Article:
Here they are, tiny little trousers for tiny little legs. I’ve used a pen for scale today, mainly because the apple from my last pic has been eaten by my boy.
Most of the patterns I come up with remain inside my head, but this one I have written down and am going to share. I don’t mind what you choose to do with this pattern, but if you do give it a go, I would love if you could donate a pair or two of these little trousers to your nearest NICU ward. (They were designed with teeny babies in mind.)
I have used dk yarn and a 4mm hook for this, and use US crochet terms. (I’m not in the US, but my magazine habits have caused me to US-ify my terminology!)
- Leaving a long end (roughly 12 inches,) ch 21. HDC in 2nd chain and HDC to end. 20 stitches. Place a stitch marker in the bottom of the 10th stitch from the hook.
2. Work 12 rows in HDC.
3. Work HDC into first 9 stitches, then fold work in half so that the stitch marker is beside the hook.
Now work into the underneath of the marked stitch; back into the opposite side of the foundation chain. Complete this row by working a HDC into the next 8 stitches.
You have now completed one leg of the trousers and your hook is at the waistband, ready to begin the next leg. Turn your work. Here is how it should look.
4. Work a HDC into the next 9 stitches, turn. Make 12 chain stitches.
5. HDC into second chain from hook, and into next 11 chain. HDC into 9 stitches, back up to waistband again. You should now have 20 stitches again, for the second leg.
6. Work 12 rows of HDC into these 20 stitches.
7. Fold this leg in half. You can now slip stitch the 11 stitches of the leg seam together.
I’ve left the stitch marker in place to help you make sense of the photo, in case my instructions are not clear enough!
8. From this point, you can also slip stitch the back of the trousers together. You may notice a slight gap, caused by the extra row between the trouser legs. I normally just ease the edges together and slip stitch them ,the extra row is not noticeable once the trousers are finished.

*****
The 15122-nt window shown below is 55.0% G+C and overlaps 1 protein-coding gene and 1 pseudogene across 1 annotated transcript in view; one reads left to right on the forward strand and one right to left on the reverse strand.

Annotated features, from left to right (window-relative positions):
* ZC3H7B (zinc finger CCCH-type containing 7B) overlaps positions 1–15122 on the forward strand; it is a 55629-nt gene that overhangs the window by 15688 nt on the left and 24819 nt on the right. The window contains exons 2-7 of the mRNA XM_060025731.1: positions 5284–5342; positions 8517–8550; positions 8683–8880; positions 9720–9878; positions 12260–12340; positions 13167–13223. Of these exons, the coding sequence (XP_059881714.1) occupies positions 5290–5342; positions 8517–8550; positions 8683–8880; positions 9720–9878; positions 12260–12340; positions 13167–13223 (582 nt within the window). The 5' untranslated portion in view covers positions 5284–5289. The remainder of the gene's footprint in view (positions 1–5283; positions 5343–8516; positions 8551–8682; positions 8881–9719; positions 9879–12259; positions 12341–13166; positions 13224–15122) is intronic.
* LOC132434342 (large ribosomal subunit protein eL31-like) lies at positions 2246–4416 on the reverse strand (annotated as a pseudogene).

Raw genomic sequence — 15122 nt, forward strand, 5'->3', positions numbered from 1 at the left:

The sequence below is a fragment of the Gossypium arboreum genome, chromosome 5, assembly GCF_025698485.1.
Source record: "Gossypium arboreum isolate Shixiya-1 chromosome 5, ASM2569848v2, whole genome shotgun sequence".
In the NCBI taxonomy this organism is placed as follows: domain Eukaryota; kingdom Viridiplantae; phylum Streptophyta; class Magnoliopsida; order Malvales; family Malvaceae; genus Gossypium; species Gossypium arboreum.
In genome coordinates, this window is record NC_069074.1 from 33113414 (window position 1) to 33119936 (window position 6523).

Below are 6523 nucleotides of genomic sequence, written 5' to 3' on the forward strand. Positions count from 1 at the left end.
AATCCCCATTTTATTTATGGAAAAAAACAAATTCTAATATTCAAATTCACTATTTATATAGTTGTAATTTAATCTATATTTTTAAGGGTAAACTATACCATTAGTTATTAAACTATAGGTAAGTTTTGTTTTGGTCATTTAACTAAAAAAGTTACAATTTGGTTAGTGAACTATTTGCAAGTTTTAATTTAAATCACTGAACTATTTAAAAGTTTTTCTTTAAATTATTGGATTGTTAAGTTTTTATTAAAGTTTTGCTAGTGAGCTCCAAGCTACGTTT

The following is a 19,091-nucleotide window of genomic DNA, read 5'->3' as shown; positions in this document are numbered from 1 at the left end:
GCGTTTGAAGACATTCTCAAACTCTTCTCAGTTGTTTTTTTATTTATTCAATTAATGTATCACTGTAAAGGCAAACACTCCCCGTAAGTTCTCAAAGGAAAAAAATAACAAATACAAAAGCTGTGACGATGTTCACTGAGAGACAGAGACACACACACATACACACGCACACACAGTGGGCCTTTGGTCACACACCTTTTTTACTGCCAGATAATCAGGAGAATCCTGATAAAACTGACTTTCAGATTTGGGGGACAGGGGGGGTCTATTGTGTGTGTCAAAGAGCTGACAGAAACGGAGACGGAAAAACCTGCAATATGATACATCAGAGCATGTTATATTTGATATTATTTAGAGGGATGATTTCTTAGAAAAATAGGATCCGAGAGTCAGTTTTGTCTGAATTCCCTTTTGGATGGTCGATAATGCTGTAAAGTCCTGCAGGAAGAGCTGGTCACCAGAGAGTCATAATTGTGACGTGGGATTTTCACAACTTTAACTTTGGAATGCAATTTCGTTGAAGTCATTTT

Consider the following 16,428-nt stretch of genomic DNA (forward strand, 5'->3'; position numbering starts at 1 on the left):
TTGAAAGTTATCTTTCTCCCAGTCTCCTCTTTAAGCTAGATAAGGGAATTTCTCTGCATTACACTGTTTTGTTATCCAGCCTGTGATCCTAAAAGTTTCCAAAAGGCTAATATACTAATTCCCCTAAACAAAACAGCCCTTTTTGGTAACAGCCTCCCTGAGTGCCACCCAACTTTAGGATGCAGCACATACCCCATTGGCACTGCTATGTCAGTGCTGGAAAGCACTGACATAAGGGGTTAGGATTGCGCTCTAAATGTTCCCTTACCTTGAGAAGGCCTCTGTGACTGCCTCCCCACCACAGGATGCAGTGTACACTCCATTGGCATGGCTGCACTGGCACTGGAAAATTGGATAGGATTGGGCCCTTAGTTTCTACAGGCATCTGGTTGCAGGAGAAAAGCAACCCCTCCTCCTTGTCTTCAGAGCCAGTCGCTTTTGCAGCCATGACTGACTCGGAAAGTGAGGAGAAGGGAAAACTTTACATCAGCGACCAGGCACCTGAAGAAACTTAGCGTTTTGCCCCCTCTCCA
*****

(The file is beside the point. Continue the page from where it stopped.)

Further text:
9. At this point, the hook should be back up at the top of the waistband again.
Chain 1, then work a row of SC evenly around the waistband of the trousers. The actual number is not important as long as they are evenly spaced. My count was 28 on this pair. Slip stitch to first SC.
10. Chain 2, then work a DC into each SC around. Slip stitch to first DC, then fasten off and sew in the loose end. Make a drawstring from about 70 chain stitches, then thread it through the gaps between the DC.
11. Finally, using the long end, slip stitch the first leg seam, and fasten off. Weave in the last loose end, turn the right way out, and you are finished!
If you prefer not to use a drawstring for a baby, you could always put in a length of elastic, but I find that stitching the drawstring in place gives reassurance if needed.
I have shared this pattern for two reasons;
First of all, it was World Prematurity Day a few days ago, and the whole month of November has been dedicated to raising awareness of premature babies and those who care for them. I thought sharing a pattern would be a nice way to do my small bit for them.
Secondly, if you are just learning to crochet or just beginning to design your own items, this pattern is a great way to see just how versatile crochet can be. Who knew you could create a pair of trousers with no making up to do and only 2 loose ends to weave in?! (Making up and weaving in are my two least favourite bits of this craft – so lets just not do them!) I have also found a way to make a cardigan with very few seams and very little making up – I may be sharing that pattern at a later date 🙂
Once you get your head around changing direction and seaming-as-you-go, the possibilities are endless. So many ideas – I would quite like to turn these into dungarees, for example, or see them in stripes, like pyjama trousers. If you decide to give them a go, I would love to see your pictures! Enjoy 🙂